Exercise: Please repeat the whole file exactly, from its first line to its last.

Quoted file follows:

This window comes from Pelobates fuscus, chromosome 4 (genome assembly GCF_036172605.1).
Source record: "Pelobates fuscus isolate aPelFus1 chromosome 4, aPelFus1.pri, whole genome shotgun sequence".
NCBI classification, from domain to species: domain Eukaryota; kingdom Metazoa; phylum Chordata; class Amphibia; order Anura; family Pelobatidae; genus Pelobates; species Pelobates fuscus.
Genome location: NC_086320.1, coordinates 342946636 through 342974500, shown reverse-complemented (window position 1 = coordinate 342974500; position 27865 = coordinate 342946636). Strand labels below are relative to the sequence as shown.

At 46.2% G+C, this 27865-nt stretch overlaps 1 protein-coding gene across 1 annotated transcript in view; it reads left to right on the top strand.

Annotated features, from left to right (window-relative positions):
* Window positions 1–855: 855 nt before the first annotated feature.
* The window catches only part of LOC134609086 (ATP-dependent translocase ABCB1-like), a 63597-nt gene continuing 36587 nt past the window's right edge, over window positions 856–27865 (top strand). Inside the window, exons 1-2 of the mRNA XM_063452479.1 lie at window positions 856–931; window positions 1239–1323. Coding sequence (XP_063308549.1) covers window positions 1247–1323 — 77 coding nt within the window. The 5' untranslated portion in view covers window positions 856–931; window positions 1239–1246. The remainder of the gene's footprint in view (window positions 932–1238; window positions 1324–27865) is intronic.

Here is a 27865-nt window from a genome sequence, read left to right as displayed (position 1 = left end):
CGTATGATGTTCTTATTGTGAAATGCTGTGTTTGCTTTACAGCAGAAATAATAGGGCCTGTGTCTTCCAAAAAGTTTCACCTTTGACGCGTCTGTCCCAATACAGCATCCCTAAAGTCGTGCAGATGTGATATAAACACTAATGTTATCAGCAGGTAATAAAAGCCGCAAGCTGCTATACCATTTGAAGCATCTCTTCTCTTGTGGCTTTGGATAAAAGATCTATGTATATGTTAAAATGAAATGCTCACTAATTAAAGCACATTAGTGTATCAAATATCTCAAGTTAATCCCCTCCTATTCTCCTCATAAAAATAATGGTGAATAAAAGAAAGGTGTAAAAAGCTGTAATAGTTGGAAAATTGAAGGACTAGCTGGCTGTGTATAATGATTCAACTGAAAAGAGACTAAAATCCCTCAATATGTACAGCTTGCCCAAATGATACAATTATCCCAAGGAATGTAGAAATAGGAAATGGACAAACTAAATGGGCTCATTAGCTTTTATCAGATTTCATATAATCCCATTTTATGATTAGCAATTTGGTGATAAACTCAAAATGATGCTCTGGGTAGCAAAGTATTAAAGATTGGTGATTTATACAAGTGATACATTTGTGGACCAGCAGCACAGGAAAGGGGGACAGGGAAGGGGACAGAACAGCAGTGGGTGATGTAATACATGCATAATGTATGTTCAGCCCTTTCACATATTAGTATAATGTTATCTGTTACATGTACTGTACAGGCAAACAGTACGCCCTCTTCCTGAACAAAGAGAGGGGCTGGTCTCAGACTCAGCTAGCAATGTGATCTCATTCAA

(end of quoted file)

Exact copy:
This window comes from Pelobates fuscus, chromosome 4 (genome assembly GCF_036172605.1).
Source record: "Pelobates fuscus isolate aPelFus1 chromosome 4, aPelFus1.pri, whole genome shotgun sequence".
NCBI classification, from domain to species: domain Eukaryota; kingdom Metazoa; phylum Chordata; class Amphibia; order Anura; family Pelobatidae; genus Pelobates; species Pelobates fuscus.
Genome location: NC_086320.1, coordinates 342946636 through 342974500, shown reverse-complemented (window position 1 = coordinate 342974500; position 27865 = coordinate 342946636). Strand labels below are relative to the sequence as shown.

At 46.2% G+C, this 27865-nt stretch overlaps 1 protein-coding gene across 1 annotated transcript in view; it reads left to right on the top strand.

Annotated features, from left to right (window-relative positions):
* Window positions 1–855: 855 nt before the first annotated feature.
* The window catches only part of LOC134609086 (ATP-dependent translocase ABCB1-like), a 63597-nt gene continuing 36587 nt past the window's right edge, over window positions 856–27865 (top strand). Inside the window, exons 1-2 of the mRNA XM_063452479.1 lie at window positions 856–931; window positions 1239–1323. Coding sequence (XP_063308549.1) covers window positions 1247–1323 — 77 coding nt within the window. The 5' untranslated portion in view covers window positions 856–931; window positions 1239–1246. The remainder of the gene's footprint in view (window positions 932–1238; window positions 1324–27865) is intronic.

Here is a 27865-nt window from a genome sequence, read left to right as displayed (position 1 = left end):
CGTATGATGTTCTTATTGTGAAATGCTGTGTTTGCTTTACAGCAGAAATAATAGGGCCTGTGTCTTCCAAAAAGTTTCACCTTTGACGCGTCTGTCCCAATACAGCATCCCTAAAGTCGTGCAGATGTGATATAAACACTAATGTTATCAGCAGGTAATAAAAGCCGCAAGCTGCTATACCATTTGAAGCATCTCTTCTCTTGTGGCTTTGGATAAAAGATCTATGTATATGTTAAAATGAAATGCTCACTAATTAAAGCACATTAGTGTATCAAATATCTCAAGTTAATCCCCTCCTATTCTCCTCATAAAAATAATGGTGAATAAAAGAAAGGTGTAAAAAGCTGTAATAGTTGGAAAATTGAAGGACTAGCTGGCTGTGTATAATGATTCAACTGAAAAGAGACTAAAATCCCTCAATATGTACAGCTTGCCCAAATGATACAATTATCCCAAGGAATGTAGAAATAGGAAATGGACAAACTAAATGGGCTCATTAGCTTTTATCAGATTTCATATAATCCCATTTTATGATTAGCAATTTGGTGATAAACTCAAAATGATGCTCTGGGTAGCAAAGTATTAAAGATTGGTGATTTATACAAGTGATACATTTGTGGACCAGCAGCACAGGAAAGGGGGACAGGGAAGGGGACAGAACAGCAGTGGGTGATGTAATACATGCATAATGTATGTTCAGCCCTTTCACATATTAGTATAATGTTATCTGTTACATGTACTGTACAGGCAAACAGTACGCCCTCTTCCTGAACAAAGAGAGGGGCTGGTCTCAGACTCAGCTAGCAATGTGATCTCATTCAA